Gut health seems to be top of everyone’s minds these days. And for good reason. Having a healthy gut contributes to everything from a strong immune system to effective digestion, improved mood, better sleep and more. Prebiotic foods are a key aspect of gut health, feeding the friendly bacteria in our gut and improving our digestive health overall. Want to know more about prebiotics and why they’re so important? We’re breaking it down for you here.
What Are Prebiotic Foods?
Prebiotics are a type of non-digestible dietary fibre that “feed” our healthy gut bacteria. While you may be acquainted with probiotics, prebiotics are the fuel that probiotics use to regulate a well-functioning gut. Probiotics produce beneficial bacteria, and prebiotics then provide nutrition or food for that beneficial bacteria.
Prebiotics bypass the small intestine and head to your colon where they’re fermented by the bacteria in your gut. When they’re fermented, they produce short-chain fatty acids that keep the colon healthy, maintain blood sugar balance and affect brain neuroplasticity. They help the microorganisms in our intestines grow and are often taken to give probiotics a boost.
Most high fibre foods naturally contain prebiotics, but you can also find them in supplement form. Be sure to look for capsules or powders that contain dietary fibres like inulin or FOS, which stimulate the growth of healthy bacteria.
What Are the Health Benefits of Prebiotic Foods?
- Increase friendly bacteria in the gut
- Help with digestive problems like constipation, bloating and diarrhea
- Boost your immune system
- Improve metabolic health
- Strengthen the colon wall
- Help prevent certain diseases, such as cancer (especially colon cancer)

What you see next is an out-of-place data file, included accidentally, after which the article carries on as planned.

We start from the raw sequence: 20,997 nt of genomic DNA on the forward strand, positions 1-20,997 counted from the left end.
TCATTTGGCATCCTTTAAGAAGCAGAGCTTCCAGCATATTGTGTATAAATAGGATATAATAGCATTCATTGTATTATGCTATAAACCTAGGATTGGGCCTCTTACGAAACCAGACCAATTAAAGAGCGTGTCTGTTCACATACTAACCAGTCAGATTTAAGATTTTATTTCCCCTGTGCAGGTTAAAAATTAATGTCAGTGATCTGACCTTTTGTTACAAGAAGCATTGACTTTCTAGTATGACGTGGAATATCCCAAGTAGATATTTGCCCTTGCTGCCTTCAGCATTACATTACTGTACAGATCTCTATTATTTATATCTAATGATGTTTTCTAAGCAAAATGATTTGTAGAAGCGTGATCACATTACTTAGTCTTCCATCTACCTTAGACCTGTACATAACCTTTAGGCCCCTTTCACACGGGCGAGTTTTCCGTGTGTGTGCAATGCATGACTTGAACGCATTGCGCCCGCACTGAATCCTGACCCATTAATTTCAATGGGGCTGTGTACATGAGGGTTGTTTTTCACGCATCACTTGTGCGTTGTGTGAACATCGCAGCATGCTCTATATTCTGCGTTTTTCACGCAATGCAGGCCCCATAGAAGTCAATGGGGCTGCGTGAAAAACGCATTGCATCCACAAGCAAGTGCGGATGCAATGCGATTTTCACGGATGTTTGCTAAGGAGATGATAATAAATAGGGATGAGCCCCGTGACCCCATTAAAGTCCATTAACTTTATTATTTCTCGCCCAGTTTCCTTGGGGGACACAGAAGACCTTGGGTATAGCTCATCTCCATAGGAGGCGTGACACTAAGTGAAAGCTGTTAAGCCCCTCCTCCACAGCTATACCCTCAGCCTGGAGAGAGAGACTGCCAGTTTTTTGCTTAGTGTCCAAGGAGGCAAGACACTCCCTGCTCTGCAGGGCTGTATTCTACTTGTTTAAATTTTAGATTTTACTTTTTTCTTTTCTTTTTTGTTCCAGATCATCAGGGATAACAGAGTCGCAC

- Aid with weight loss
- Help maintain healthy hormone levels
- Reduce the risk of cardiovascular disease
- Help manage stress
What’s Better: Prebiotic Foods or Supplements?
If you don’t have any problems with your gut (constipation, diarrhea, bloating) and eat a wide variety of foods, including ones like mushrooms, whole grains and flaxseeds, you should be able to get enough prebiotic foods in your diet. It’s best to get prebiotics from food sources, however, prebiotic supplements are great if you have problematic gut issues, as they help rebuild your gut flora. It’s important to note that if you take too many prebiotics in supplement form, you could experience bloating, gas and discomfort, so make sure to start slowly.
7 Pros of Prebiotic Foods
1. Support a healthy gut
2. Prevent a leaky gut
3. Improve your digestive health
4. Fewer antibiotic-related health problems
5. Improve calcium absorption
6. Change how quickly the body can process carbohydrates
7. Help reduce cravings and make you feel full
2 Pros of Prebiotic Supplements
1. If you are sick with gut issues, prebiotics will help rebuild your gut flora
2. Help fill the gap where your diet may be lacking
10 Prebiotic Foods to Eat for Gut Health
Legumes like lentils, beans and peas provide important prebiotics to the gut. Lentils contain nutrients like manganese, potassium, folate and iron, and are also packed with fibre, which helps with digestion and gastrointestinal health. Lentils also contain resistance starch, which is not digested by the small intestine, but can be fermented by gut bacteria.
Mushrooms are rich in healthy carbohydrates like chitin, beta and alpha glucans, as well as other compounds that act as prebiotics. Along with prebiotics, they also contain essential amino acids, as well as minerals like calcium, potassium, magnesium, iron and zinc, which support our energy production and immune system.